I decided this year that I would get someone else to prune my fruit trees. Generally I do it myself. Inside my head, I know exactly what I should be doing. And what I do, I think I do quite well. But all the time I’m lopping, I’m thinking about aesthetics. It’s a big hurdle. I thought, therefore, that a more practical mind might be better placed to leap over it.
Of course I didn’t give Marco free rein. It was good for him, I think, to have me beside him groaning with every cut: he can be heartlessly cavalier, giving no thought at all to the scenary-enhancing side of trees, and he would probably otherwise have removed twice as much. It was good for me to allow someone else to administer the pain. It will, I hope, be good for the trees to have received a thorough clean-out. And it’s good too to have the living room full of vases of apricot buds bursting gradually into flower.
My hope is that, lighter and brighter, the trees will finally begin to produce rather more, rather better fruit than my foliage-heavy specimens have done to date. I don’t want vast amounts of produce: I wouldn’t know what to do with it all because I have nowhere I could leave apples and pears to overwinter. But I would like enough to fill my end-of-summer fruit basket abundantly, and some over to put in the freezer and the larder** to bring summer tastes to our long cold winter.
The sticky insect-bands that I have put around the trunks in past years have not, I’m afraid, done the fruit trees much good. Yes, they stopped a huge invasion of insects in its tracks but the bark on many trees is rough and peeling and looking like fungi have nested beneath the bands. I won’t do that again. But I will, as soon as these days of (currently much needed) rain are past, get my yellow sticky traps back up among the sadly depleted branches.
And I will continue with my policy of spraying as much as I possibly can. I’ve done bordeaux mix and dormant oil and most recently sulphur to stop the apples getting scab and the peach tree leaves curling up and falling off. Next I shall revert to bordeaux mix and then when insects start moving, make with the pyrethrum. I’m doing the roses at the same time as the fruit trees. It’s such a relief this year to see tiny leaves emerging clear and green on my rose bushes: in last year’s damp and muggy season, they were born from the word go with black spot all over them and never really picked up all summer.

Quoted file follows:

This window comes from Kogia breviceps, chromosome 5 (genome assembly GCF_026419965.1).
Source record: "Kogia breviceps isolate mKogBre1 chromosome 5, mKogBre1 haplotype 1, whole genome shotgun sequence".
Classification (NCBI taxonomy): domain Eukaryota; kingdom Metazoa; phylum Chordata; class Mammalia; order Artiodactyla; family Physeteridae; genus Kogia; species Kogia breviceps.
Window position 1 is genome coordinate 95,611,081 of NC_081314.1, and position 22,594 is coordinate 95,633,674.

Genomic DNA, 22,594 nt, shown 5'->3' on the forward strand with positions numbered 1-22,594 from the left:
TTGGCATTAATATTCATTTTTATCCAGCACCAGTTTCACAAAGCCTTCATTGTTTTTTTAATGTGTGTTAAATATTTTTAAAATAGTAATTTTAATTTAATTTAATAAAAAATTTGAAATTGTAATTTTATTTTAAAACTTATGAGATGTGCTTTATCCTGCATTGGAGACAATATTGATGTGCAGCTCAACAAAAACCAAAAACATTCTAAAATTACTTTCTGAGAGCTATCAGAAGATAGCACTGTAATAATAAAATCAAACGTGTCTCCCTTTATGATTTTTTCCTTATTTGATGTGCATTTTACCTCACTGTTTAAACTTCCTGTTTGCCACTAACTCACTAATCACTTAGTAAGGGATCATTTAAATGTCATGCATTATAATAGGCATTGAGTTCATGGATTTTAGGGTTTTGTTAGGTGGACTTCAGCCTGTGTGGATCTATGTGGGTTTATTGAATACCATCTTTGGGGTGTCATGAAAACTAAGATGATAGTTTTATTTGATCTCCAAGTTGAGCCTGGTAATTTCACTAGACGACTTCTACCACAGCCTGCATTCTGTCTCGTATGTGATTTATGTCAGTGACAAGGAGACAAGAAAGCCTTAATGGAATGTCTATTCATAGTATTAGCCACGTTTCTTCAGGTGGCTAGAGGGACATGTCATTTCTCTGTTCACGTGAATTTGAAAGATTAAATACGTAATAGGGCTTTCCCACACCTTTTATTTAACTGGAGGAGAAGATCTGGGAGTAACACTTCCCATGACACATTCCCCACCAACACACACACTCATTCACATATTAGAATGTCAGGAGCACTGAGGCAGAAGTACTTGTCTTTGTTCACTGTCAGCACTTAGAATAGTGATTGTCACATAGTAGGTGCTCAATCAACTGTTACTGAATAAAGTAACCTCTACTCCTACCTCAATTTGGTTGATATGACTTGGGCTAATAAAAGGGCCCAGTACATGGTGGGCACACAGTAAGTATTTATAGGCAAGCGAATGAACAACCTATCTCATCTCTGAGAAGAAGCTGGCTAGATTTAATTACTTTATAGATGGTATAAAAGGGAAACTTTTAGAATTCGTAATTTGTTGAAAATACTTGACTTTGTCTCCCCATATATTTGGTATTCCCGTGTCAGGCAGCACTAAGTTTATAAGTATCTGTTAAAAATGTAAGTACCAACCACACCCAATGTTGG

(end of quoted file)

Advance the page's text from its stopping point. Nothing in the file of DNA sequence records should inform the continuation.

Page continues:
We’re having problems with our bluetits. Usually it’s robins that mistake their own reflections for rival encroachers and attack themselves in our windows. But this year it’s bluetits. They’re not quite so aggressive about it as robins are. In fact at first I was thinking that there must be some insect around the windows that the birds were pecking away at gently. But it isn’t: it’s the windows themselves. They are often so engrossed in putting the ‘stranger’ out, that they don’t even notice me standing eye-to-eye with them on the other side. Of course I never seem to have my camera close to hand when this happens.
This is springtime behaviour, when territories need to be clearly staked as nests are being built and eggs hatched. It generally only happens on sunny days too. Or perhaps I should say very sunny days because you need a considerable amount of shine on my dirty windows to get anything like a reflection. In fact, I’m taking this bluetit onslaught as a not totally deserved compliment.
** The bottling method here works brilliantly for apricots and peaches.